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Columbia Missourian

For jailing journalists, Cuba is the little island that can

By Tom Warhover
May 29, 2009 | 12:01 a.m. CDT

Dear Reader,

Albert Santiago Du Bouchet Hernández has been convicted on charges of disrespect. Twice.


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The first time, in 2005, he served a one-year sentence. On May 12 the director of the independent news agency Habana Press received another three years. He was not allowed a lawyer at the trial. His family couldn’t witness the conviction.

Last month, I wrote to you about Roxana Saberi, a freelance journalist who was jailed by the Iranian government and convicted, in secret, of espionage. International outrage ensued. She was eventually released and returned home to the United States.

One reader accused me of impersonating a lemming, blindly following a popular cause.

So I bring you news of Du Bouchet Hernández. And of Cuba.

According to the Committee to Protect Journalists, 22 journalists are in prison in this island state of 11.5 million. (Reporters Without Borders counts 24 journalists.) There is one country with more jailed journalists: China, home to 1.3 billion people, has 28 behind bars.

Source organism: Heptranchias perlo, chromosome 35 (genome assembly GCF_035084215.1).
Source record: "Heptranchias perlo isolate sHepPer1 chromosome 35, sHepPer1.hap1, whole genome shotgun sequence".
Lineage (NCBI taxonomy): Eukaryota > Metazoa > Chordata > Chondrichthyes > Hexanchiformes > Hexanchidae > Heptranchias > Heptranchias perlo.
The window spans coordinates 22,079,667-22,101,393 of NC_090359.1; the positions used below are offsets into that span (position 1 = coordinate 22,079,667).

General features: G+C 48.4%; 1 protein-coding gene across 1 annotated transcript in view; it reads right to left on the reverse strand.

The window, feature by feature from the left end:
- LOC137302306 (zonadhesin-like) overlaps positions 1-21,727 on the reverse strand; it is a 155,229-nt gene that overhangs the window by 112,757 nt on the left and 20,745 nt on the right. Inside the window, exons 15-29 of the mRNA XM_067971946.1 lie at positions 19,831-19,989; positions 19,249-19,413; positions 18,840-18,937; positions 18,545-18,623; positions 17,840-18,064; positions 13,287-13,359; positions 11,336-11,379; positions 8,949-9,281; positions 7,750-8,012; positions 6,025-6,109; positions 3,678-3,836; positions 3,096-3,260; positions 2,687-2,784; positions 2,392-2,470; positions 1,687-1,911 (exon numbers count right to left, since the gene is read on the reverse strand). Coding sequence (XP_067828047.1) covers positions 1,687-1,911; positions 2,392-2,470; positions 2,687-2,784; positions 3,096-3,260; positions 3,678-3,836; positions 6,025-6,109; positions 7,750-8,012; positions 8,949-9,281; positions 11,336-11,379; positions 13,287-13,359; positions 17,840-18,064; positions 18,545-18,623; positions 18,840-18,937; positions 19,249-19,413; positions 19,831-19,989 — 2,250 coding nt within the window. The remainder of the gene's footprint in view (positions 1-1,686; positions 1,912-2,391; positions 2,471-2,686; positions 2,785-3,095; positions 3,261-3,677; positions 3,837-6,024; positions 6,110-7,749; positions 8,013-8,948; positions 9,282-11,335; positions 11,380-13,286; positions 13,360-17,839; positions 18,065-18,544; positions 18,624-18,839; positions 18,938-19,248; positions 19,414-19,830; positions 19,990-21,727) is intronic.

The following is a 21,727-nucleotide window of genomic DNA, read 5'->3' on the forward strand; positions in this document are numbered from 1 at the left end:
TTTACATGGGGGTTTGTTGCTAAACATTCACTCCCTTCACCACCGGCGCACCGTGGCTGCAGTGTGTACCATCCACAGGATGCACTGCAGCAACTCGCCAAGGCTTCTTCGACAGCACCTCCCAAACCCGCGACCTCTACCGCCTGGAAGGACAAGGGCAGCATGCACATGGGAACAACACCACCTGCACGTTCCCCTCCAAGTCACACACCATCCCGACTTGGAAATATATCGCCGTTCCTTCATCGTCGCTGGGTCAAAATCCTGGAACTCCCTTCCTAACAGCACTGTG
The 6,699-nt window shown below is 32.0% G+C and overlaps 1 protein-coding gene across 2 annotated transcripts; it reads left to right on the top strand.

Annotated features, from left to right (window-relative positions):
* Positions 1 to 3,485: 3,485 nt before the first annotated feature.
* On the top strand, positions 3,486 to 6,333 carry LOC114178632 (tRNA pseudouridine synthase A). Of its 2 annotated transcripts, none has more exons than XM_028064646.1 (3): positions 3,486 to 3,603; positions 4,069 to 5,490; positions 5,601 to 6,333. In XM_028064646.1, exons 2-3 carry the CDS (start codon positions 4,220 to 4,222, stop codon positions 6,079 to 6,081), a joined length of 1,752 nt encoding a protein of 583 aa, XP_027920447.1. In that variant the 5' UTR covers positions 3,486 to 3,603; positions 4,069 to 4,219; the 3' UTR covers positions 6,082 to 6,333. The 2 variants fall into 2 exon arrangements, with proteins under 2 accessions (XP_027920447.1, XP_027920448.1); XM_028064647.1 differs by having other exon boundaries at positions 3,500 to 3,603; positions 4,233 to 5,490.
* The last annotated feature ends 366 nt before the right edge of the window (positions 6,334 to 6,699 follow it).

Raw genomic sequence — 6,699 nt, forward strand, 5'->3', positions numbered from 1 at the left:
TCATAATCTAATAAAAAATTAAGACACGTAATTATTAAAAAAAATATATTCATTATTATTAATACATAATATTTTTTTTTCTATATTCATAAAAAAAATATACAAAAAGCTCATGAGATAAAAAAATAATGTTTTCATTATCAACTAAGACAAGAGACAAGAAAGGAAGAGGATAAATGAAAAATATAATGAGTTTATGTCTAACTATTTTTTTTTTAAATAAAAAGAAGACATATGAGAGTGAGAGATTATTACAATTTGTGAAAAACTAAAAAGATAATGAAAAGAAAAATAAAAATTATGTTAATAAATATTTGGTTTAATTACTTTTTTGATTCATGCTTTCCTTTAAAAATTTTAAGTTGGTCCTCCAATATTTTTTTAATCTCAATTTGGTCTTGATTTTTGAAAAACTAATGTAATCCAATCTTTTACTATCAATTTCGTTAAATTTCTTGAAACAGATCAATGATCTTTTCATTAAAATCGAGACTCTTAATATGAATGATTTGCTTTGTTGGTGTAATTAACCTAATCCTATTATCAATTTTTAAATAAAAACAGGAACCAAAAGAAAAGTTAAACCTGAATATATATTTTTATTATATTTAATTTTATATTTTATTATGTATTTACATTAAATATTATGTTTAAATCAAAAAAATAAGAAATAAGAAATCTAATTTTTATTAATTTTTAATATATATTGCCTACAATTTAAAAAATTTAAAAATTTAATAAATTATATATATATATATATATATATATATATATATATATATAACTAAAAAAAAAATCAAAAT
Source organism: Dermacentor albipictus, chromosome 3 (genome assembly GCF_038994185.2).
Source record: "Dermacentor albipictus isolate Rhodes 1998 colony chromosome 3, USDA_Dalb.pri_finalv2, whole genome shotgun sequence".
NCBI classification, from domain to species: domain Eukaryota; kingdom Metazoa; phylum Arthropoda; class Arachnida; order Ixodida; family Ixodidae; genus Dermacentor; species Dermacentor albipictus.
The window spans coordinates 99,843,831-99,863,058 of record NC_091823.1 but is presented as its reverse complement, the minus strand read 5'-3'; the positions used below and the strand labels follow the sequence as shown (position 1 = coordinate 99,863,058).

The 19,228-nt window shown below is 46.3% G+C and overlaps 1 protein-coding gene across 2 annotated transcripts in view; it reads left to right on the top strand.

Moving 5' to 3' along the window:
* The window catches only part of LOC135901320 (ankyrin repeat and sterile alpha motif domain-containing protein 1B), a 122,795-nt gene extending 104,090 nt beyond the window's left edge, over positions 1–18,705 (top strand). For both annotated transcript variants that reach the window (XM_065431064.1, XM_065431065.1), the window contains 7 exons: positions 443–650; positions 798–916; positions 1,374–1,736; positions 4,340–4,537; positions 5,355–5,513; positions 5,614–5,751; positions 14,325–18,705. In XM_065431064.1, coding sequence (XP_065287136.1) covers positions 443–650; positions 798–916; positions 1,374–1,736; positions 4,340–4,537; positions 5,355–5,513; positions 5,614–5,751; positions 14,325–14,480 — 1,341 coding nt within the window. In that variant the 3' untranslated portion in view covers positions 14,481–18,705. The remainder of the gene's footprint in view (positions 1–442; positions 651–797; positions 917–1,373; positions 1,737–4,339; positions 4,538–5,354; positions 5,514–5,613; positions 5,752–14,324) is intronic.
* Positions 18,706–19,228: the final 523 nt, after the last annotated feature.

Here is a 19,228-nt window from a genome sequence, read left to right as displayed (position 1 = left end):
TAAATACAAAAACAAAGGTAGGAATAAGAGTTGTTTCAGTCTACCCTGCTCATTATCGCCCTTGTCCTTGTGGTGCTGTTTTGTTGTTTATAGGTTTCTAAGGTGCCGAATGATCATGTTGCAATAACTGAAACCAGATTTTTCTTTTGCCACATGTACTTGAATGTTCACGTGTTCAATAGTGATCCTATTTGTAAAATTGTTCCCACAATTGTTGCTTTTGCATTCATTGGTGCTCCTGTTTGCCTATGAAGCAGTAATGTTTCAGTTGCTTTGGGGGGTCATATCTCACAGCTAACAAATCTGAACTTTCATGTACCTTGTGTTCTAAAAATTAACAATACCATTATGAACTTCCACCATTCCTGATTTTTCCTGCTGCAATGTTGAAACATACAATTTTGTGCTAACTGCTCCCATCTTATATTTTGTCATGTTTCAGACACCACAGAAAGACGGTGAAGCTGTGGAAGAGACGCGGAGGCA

The clue to Du Bouchet Hernández’s crimes lies in the description of his news outfit. “Independent” just isn’t allowed. One of my students found the following in the Cuban constitution:

 “Citizens have freedom of speech and of the press in keeping with the objectives of a socialist society. Material conditions for the exercise of that right are provided by the fact that the press, radio, television, movies and other organs of the mass media are the state or social property and can never be private property.”

Anything considered “enemy propaganda” is illegal. Anything "disruptive" to the social order is illegal.

Don’t drop your jaw yet. There’s more.

The constitution of Cuba allows for “pre-criminal dangerousness.” You don’t have to do anything to be guilty; you can simply be someone the government doesn’t like.

And the government of Raul Castro doesn’t like Du Bouchet Hernández.

This story won’t make the front pages of newspapers or the 24-hour news talk shows. Saberi was from Fargo, N.D., and held dual citizenship. Du Bouchet Hernández is a Cuban held by his government.

But the effort to silence speech is one we all have a stake in, whether it’s in the nation called Cuba or in Cuba, Mo.

— Tom